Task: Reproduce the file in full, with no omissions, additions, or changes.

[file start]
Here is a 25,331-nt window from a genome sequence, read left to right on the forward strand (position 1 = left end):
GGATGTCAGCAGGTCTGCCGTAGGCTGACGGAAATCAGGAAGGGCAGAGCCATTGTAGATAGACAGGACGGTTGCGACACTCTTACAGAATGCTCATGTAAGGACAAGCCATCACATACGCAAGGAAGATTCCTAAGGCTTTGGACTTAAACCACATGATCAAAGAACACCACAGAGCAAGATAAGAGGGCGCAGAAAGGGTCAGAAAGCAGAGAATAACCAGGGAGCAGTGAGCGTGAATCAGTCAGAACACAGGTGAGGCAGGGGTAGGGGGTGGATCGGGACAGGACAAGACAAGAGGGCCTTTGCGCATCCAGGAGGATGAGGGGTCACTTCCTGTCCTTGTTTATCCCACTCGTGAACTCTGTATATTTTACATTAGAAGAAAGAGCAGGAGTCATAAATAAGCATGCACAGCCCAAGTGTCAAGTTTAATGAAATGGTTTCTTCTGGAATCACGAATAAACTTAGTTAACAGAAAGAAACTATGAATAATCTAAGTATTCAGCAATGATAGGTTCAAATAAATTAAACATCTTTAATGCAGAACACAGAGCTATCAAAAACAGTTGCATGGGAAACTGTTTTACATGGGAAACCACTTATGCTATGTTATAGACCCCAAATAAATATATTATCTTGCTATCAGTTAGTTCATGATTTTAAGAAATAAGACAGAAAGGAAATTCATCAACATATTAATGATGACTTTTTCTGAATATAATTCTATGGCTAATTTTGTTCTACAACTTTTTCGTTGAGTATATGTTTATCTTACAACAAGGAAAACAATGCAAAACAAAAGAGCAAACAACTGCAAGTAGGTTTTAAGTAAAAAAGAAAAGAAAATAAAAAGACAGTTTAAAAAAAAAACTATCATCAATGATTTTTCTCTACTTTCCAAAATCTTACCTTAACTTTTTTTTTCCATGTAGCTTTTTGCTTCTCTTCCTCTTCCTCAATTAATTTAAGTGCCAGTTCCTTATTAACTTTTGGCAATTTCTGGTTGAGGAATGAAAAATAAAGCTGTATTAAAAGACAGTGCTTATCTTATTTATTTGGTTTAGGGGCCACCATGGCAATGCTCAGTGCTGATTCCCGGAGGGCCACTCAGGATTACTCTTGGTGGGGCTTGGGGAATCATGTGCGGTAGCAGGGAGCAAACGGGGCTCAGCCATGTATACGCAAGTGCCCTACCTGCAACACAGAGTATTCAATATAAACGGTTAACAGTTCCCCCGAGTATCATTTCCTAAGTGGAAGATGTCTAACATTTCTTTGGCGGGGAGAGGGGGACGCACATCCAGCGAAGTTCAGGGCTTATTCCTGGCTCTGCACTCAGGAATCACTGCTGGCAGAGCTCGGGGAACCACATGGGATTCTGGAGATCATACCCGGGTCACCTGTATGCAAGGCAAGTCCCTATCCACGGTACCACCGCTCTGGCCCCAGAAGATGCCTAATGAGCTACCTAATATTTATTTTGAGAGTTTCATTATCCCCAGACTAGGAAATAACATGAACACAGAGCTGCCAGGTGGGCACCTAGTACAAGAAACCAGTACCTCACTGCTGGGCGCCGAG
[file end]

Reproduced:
Here is a 25,331-nt window from a genome sequence, read left to right on the forward strand (position 1 = left end):
GGATGTCAGCAGGTCTGCCGTAGGCTGACGGAAATCAGGAAGGGCAGAGCCATTGTAGATAGACAGGACGGTTGCGACACTCTTACAGAATGCTCATGTAAGGACAAGCCATCACATACGCAAGGAAGATTCCTAAGGCTTTGGACTTAAACCACATGATCAAAGAACACCACAGAGCAAGATAAGAGGGCGCAGAAAGGGTCAGAAAGCAGAGAATAACCAGGGAGCAGTGAGCGTGAATCAGTCAGAACACAGGTGAGGCAGGGGTAGGGGGTGGATCGGGACAGGACAAGACAAGAGGGCCTTTGCGCATCCAGGAGGATGAGGGGTCACTTCCTGTCCTTGTTTATCCCACTCGTGAACTCTGTATATTTTACATTAGAAGAAAGAGCAGGAGTCATAAATAAGCATGCACAGCCCAAGTGTCAAGTTTAATGAAATGGTTTCTTCTGGAATCACGAATAAACTTAGTTAACAGAAAGAAACTATGAATAATCTAAGTATTCAGCAATGATAGGTTCAAATAAATTAAACATCTTTAATGCAGAACACAGAGCTATCAAAAACAGTTGCATGGGAAACTGTTTTACATGGGAAACCACTTATGCTATGTTATAGACCCCAAATAAATATATTATCTTGCTATCAGTTAGTTCATGATTTTAAGAAATAAGACAGAAAGGAAATTCATCAACATATTAATGATGACTTTTTCTGAATATAATTCTATGGCTAATTTTGTTCTACAACTTTTTCGTTGAGTATATGTTTATCTTACAACAAGGAAAACAATGCAAAACAAAAGAGCAAACAACTGCAAGTAGGTTTTAAGTAAAAAAGAAAAGAAAATAAAAAGACAGTTTAAAAAAAAAACTATCATCAATGATTTTTCTCTACTTTCCAAAATCTTACCTTAACTTTTTTTTTCCATGTAGCTTTTTGCTTCTCTTCCTCTTCCTCAATTAATTTAAGTGCCAGTTCCTTATTAACTTTTGGCAATTTCTGGTTGAGGAATGAAAAATAAAGCTGTATTAAAAGACAGTGCTTATCTTATTTATTTGGTTTAGGGGCCACCATGGCAATGCTCAGTGCTGATTCCCGGAGGGCCACTCAGGATTACTCTTGGTGGGGCTTGGGGAATCATGTGCGGTAGCAGGGAGCAAACGGGGCTCAGCCATGTATACGCAAGTGCCCTACCTGCAACACAGAGTATTCAATATAAACGGTTAACAGTTCCCCCGAGTATCATTTCCTAAGTGGAAGATGTCTAACATTTCTTTGGCGGGGAGAGGGGGACGCACATCCAGCGAAGTTCAGGGCTTATTCCTGGCTCTGCACTCAGGAATCACTGCTGGCAGAGCTCGGGGAACCACATGGGATTCTGGAGATCATACCCGGGTCACCTGTATGCAAGGCAAGTCCCTATCCACGGTACCACCGCTCTGGCCCCAGAAGATGCCTAATGAGCTACCTAATATTTATTTTGAGAGTTTCATTATCCCCAGACTAGGAAATAACATGAACACAGAGCTGCCAGGTGGGCACCTAGTACAAGAAACCAGTACCTCACTGCTGGGCGCCGAG